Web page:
I've led various project kickoffs over the years. Back in the closer-to-waterfall days, we had to introduce ourselves to each other. We could then move to the project purpose and release criteria. Now that agile teams stay together, we can change the kickoff to more project-specific work.
In Create Your Successful Agile Project, I suggested a reframe for the charter. The question I asked was this:
How little can we do to satisfy our needs?
I don't want to do too little—in the project or in the kickoff—to be useful. I live the tension between helping the team deliver something valuable as quickly as possible vs. the ability to evolve the product as quickly as possible.
Many new-to-agile-thinking teams want everything defined upfront. I help them see we can use iterative and incremental thinking on everything for the project.
Here are my assumptions:
- The team has already created some working agreements in the past.
- The team uses those working agreements and knows how to change them, if necessary.
If the team has not worked together in the past, I offer a couple of options:
- Spend a one-hour timebox (or less) to draft working agreements and plan to revisit the agreements in a week or earlier.
- See how they work and perform little kaizens every day for about 15 minutes to refine how they work.
I'm not a big fan of creating working agreements before you do any work. I do like to revisit and refine (that inspect and adapt thing!) the working agreements when the team and the work changes.
That said, here's how I've facilitated what I'll call “agile” kickoffs in the past:
- Write the project vision as a team so we know the purpose and where we're headed.
- Write the release criteria as a team so we know when we're done.
- Verify that we know the constraints, drivers, and floats for our project, so we know how to make tradeoffs.
These are all part of the project charter. I tend to timebox the charter to 60-90 minutes. We don't need to be perfect. We need to know who the product is for, what our first deliverables might be, and when we're done. We can iterate on this, too.
You might need more than that. I've also included these activities, again as a team. I tend to timebox these activities, too. Think 30-60 minutes for each of these:
- Create a risk list. I often ask this question, “What will we do when we realize we don't have enough test automation to know the state of the product after each build?”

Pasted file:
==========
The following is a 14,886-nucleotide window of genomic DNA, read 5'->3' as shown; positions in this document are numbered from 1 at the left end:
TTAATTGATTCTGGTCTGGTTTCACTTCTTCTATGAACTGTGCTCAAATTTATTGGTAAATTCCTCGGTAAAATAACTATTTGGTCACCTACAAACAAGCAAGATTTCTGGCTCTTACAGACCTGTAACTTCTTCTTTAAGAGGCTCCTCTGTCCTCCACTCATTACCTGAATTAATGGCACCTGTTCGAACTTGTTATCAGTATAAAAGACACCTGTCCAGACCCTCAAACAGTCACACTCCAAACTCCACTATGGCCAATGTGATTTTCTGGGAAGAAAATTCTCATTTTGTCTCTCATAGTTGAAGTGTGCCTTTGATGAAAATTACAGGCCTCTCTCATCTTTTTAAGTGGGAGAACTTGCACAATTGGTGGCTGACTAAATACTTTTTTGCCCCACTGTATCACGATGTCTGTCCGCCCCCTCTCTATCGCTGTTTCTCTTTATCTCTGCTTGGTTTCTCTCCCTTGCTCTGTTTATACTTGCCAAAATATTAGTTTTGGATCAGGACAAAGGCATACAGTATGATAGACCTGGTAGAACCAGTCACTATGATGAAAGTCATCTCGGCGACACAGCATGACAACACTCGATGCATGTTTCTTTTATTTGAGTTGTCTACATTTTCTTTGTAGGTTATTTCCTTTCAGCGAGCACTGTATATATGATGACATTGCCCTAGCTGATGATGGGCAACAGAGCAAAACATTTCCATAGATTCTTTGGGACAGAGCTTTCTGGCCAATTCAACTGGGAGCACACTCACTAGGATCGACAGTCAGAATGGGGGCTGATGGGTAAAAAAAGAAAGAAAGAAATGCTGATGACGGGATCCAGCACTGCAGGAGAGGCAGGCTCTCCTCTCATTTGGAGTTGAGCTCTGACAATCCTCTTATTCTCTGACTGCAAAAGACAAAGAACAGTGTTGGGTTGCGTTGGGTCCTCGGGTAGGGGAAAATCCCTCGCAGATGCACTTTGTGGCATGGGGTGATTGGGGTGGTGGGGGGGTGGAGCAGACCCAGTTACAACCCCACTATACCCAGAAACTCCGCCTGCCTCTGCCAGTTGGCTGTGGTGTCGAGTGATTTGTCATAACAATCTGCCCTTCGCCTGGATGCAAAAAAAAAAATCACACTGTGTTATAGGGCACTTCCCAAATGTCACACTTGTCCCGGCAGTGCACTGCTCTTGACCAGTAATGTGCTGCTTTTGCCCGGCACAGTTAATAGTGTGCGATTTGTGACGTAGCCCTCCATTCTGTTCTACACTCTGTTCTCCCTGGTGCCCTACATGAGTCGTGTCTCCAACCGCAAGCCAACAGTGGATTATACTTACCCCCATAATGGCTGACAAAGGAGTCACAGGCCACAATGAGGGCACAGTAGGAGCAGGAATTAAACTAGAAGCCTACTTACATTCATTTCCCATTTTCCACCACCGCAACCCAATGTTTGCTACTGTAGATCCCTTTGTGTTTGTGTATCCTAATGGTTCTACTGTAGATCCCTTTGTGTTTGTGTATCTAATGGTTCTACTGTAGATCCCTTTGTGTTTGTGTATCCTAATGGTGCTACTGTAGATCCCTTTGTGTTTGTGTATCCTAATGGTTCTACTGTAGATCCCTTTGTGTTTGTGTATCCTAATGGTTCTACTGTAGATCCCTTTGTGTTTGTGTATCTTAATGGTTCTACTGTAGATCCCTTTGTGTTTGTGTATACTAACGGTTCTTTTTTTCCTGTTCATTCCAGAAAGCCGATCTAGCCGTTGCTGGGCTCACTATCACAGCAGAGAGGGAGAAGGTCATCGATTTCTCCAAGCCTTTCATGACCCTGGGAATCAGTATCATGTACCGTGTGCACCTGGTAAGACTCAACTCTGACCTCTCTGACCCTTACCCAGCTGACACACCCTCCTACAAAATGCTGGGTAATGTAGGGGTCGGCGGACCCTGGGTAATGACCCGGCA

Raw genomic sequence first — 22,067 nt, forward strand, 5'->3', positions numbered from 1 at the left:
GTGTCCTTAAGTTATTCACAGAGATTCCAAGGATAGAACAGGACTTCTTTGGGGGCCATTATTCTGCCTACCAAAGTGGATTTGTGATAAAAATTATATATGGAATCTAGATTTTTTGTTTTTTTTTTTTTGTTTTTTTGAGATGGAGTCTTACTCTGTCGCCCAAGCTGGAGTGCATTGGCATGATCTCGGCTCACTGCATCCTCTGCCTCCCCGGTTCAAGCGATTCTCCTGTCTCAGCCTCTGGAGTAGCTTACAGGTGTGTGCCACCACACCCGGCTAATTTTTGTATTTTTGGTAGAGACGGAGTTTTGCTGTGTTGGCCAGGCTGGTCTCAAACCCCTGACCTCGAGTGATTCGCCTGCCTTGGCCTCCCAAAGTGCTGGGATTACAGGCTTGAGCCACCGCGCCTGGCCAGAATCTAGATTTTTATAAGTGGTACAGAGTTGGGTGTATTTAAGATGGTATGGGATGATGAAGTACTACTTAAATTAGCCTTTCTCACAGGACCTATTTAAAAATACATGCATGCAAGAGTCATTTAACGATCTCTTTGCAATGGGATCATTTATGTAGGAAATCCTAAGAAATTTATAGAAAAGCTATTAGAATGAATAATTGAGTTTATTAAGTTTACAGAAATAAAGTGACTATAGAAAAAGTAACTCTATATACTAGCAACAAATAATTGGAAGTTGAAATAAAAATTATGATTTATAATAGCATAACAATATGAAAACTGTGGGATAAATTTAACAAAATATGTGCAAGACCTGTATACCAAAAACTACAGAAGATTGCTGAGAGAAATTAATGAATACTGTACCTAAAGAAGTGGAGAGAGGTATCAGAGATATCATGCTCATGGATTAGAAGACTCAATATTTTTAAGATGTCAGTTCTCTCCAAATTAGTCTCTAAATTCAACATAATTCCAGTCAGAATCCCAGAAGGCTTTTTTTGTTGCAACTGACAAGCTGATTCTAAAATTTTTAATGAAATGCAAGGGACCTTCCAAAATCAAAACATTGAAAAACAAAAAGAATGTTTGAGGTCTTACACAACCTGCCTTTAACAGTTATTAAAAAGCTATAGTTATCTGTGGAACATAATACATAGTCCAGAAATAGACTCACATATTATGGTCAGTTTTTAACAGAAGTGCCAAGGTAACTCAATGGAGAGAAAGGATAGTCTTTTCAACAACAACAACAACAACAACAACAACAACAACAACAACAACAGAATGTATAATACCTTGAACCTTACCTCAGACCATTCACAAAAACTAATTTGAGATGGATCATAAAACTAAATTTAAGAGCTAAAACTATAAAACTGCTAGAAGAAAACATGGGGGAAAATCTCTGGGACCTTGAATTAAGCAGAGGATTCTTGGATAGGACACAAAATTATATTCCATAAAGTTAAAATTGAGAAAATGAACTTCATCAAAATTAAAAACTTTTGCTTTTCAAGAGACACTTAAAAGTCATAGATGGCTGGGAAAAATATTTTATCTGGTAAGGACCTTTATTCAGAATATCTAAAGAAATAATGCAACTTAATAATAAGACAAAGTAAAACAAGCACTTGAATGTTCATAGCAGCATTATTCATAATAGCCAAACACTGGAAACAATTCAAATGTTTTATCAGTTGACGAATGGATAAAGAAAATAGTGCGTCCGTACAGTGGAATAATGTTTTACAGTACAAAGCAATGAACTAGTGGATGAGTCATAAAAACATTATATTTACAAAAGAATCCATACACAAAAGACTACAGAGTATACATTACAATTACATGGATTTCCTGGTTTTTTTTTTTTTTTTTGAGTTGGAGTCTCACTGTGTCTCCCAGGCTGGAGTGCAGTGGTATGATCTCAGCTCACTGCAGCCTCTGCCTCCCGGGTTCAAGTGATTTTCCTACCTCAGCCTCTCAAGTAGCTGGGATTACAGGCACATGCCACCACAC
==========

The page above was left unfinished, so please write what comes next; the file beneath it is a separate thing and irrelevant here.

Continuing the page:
- Start architecture thinking. I ask the team to create either several low-cost/small spikes/prototypes/experiments so we can learn, or start a paper vision of the architecture.
We now know where we're headed in terms of who our users are, what success looks like, and what done means. We might be done. We might need one more thing: the stories for the first backlog.
Write Stories as a Team
Some people advocate the PO generating the initial backlog of stories. I used to advocate that. I don't any longer.
I now recommend that as soon as the team has spent an hour or so in kickoff (maybe two hours if you do everything here), that they work as a team to create that first backlog of stories. How many stories? Six to ten.
If the team uses iterations, and they have a shot of finishing one story a day, ten stories is enough. If the team uses flow, they might only need six or seven stories.
When the team has to collaborate to define the working skeleton or the first valuable work, they learn a lot more about their working agreements and their possible risks than they could possibly learn by thinking about those agreements or risks.
Charter as a Team
When agile teams charter their work, they are more likely to create their successful agile project. The more collaborative the kickoff, the more likely the team will continue that way.
I have also seen teams succeed when the PO brought their product/project vision to the team and the team workshopped that vision for their project.
Do let me know if you have used other activities for your agile project kickoffs. I find the frame of “how little” thinking helps me a lot here.